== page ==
Military chaplain in Kuwait gets help from bus drivers

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Efforts by the school system’s transportation department to help deployed troops is well known in Kuwait, so much so that a United States military chaplain contacted the department for assistance.

The chaplain provides services for approximately 1,200 soldiers. He is working on establishing a retreat where troops can go to unwind, have a cup of coffee, socialize or just enjoy some quite time. He has set up a tent for the area, but now needs help purchasing items that will make it enjoyable, comfortable, and a peaceful escape from the day-to-day hardships of battle and being separated from loved ones.

Through the annual Military Cookout held in March, the transportation department raises funds that are used to purchase gift cards to send to deployed soldiers. It is estimated that nearly $20,000 has been raised over the nine years the cookout has been held.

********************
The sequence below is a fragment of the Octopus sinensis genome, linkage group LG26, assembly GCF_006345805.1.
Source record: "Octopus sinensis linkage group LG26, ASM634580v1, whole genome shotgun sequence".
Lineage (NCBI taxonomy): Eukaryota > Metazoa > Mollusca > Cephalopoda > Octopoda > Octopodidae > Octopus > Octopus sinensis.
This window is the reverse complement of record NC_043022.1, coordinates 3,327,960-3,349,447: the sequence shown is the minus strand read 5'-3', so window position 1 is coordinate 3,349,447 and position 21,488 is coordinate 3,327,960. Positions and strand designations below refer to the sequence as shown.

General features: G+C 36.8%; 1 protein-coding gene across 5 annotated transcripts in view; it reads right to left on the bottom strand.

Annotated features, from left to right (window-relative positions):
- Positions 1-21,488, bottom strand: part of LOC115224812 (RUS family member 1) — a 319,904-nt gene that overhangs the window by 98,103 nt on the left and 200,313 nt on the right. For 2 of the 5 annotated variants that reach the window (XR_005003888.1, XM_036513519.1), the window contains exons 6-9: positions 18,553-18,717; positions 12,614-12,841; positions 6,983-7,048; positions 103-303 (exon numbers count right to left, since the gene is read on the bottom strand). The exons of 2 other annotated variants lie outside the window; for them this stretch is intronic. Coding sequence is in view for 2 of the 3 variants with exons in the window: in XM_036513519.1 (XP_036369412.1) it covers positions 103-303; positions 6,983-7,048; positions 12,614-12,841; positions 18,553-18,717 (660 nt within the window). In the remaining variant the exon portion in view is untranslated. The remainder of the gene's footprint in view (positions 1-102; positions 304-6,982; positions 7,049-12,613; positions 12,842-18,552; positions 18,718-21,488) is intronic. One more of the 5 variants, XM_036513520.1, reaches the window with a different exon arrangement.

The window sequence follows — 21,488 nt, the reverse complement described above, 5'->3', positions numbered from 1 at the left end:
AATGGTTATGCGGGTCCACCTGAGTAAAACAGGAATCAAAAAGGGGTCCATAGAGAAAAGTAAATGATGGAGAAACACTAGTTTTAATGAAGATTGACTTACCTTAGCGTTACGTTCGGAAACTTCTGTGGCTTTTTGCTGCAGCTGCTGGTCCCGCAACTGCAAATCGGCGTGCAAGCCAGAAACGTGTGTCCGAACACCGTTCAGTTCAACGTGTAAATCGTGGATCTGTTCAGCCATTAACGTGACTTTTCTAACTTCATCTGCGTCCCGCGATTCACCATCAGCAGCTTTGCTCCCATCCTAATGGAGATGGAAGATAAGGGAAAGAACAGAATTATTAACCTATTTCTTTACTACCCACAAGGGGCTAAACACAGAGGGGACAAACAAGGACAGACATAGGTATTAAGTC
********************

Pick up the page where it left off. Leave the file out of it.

This year’s fundraiser netted over $2,600. Now $500 of the leftover proceeds from gift card purchases is being sent to the chaplain so he can get what is needed to put finishing touches on the retreat.

“I don’t know how he heard about us all the way in Kuwait, but I would love to know who told him,” said Linda Mosley, one of the cookout organizers. “This is a great way for us to end what has been a successful run. I guess you can say we are going out on a high note.”

This past March was the last fundraiser for Mosley and co-organizer Susan Voyles, two bus drivers who wanted to do something to help local residents who had been deployed, or those who had a family member assigned overseas following the events of 9/11.

“My son was in the military overseas at the time of the terrorists attacks. I knew he would be involved in the war on some level. This project was a way for me to keep busy and feel like I was doing something to help him, the other soldiers, and their families as well,” said Voyles.

Voyles and Mosley made the decision to step away from fundraiser due to the overwhelming amount of personal time involved in planning and organizing the event. Both cited they needed the time to spend with their families.

Although the Military Cookout is over, the two bus drivers are making sure that the transportation department does not forget about deployed military personnel. They are already organizing a drive among their colleagues to collect chocolate to send for Christmas.